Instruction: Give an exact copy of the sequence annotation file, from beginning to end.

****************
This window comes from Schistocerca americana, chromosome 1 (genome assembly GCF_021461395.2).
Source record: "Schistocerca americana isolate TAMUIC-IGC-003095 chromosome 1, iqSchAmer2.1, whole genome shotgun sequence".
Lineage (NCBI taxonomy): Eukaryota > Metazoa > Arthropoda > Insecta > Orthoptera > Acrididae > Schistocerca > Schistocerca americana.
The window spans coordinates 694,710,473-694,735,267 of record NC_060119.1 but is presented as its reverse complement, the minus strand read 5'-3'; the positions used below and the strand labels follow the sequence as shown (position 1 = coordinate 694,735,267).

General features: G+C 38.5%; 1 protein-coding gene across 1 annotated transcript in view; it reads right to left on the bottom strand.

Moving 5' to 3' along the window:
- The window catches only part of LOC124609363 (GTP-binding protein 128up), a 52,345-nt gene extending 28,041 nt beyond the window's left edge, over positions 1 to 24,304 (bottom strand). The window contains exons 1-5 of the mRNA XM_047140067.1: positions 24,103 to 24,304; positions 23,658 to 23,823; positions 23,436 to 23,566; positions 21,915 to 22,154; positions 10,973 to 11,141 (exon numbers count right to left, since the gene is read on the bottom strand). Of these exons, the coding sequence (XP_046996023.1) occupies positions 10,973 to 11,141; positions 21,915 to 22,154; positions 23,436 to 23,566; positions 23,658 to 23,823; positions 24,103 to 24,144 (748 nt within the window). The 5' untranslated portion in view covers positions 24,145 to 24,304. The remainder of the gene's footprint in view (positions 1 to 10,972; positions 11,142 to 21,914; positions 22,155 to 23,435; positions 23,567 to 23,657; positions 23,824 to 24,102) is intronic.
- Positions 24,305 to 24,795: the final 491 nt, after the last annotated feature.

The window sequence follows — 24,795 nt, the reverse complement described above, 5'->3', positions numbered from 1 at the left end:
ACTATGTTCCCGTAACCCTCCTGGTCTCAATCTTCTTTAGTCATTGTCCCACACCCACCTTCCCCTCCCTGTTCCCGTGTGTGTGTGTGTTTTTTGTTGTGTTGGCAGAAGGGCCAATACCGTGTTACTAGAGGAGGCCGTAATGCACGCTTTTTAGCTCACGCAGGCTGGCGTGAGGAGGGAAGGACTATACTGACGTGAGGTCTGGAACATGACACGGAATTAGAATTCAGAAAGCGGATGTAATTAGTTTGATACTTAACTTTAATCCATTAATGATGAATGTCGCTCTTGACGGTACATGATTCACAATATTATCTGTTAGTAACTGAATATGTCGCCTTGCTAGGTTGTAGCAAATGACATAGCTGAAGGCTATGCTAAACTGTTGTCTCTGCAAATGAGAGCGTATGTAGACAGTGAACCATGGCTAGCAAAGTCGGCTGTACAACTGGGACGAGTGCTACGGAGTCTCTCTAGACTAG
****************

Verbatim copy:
This window comes from Schistocerca americana, chromosome 1 (genome assembly GCF_021461395.2).
Source record: "Schistocerca americana isolate TAMUIC-IGC-003095 chromosome 1, iqSchAmer2.1, whole genome shotgun sequence".
Lineage (NCBI taxonomy): Eukaryota > Metazoa > Arthropoda > Insecta > Orthoptera > Acrididae > Schistocerca > Schistocerca americana.
The window spans coordinates 694,710,473-694,735,267 of record NC_060119.1 but is presented as its reverse complement, the minus strand read 5'-3'; the positions used below and the strand labels follow the sequence as shown (position 1 = coordinate 694,735,267).

General features: G+C 38.5%; 1 protein-coding gene across 1 annotated transcript in view; it reads right to left on the bottom strand.

Moving 5' to 3' along the window:
- The window catches only part of LOC124609363 (GTP-binding protein 128up), a 52,345-nt gene extending 28,041 nt beyond the window's left edge, over positions 1 to 24,304 (bottom strand). The window contains exons 1-5 of the mRNA XM_047140067.1: positions 24,103 to 24,304; positions 23,658 to 23,823; positions 23,436 to 23,566; positions 21,915 to 22,154; positions 10,973 to 11,141 (exon numbers count right to left, since the gene is read on the bottom strand). Of these exons, the coding sequence (XP_046996023.1) occupies positions 10,973 to 11,141; positions 21,915 to 22,154; positions 23,436 to 23,566; positions 23,658 to 23,823; positions 24,103 to 24,144 (748 nt within the window). The 5' untranslated portion in view covers positions 24,145 to 24,304. The remainder of the gene's footprint in view (positions 1 to 10,972; positions 11,142 to 21,914; positions 22,155 to 23,435; positions 23,567 to 23,657; positions 23,824 to 24,102) is intronic.
- Positions 24,305 to 24,795: the final 491 nt, after the last annotated feature.

The window sequence follows — 24,795 nt, the reverse complement described above, 5'->3', positions numbered from 1 at the left end:
ACTATGTTCCCGTAACCCTCCTGGTCTCAATCTTCTTTAGTCATTGTCCCACACCCACCTTCCCCTCCCTGTTCCCGTGTGTGTGTGTGTTTTTTGTTGTGTTGGCAGAAGGGCCAATACCGTGTTACTAGAGGAGGCCGTAATGCACGCTTTTTAGCTCACGCAGGCTGGCGTGAGGAGGGAAGGACTATACTGACGTGAGGTCTGGAACATGACACGGAATTAGAATTCAGAAAGCGGATGTAATTAGTTTGATACTTAACTTTAATCCATTAATGATGAATGTCGCTCTTGACGGTACATGATTCACAATATTATCTGTTAGTAACTGAATATGTCGCCTTGCTAGGTTGTAGCAAATGACATAGCTGAAGGCTATGCTAAACTGTTGTCTCTGCAAATGAGAGCGTATGTAGACAGTGAACCATGGCTAGCAAAGTCGGCTGTACAACTGGGACGAGTGCTACGGAGTCTCTCTAGACTAG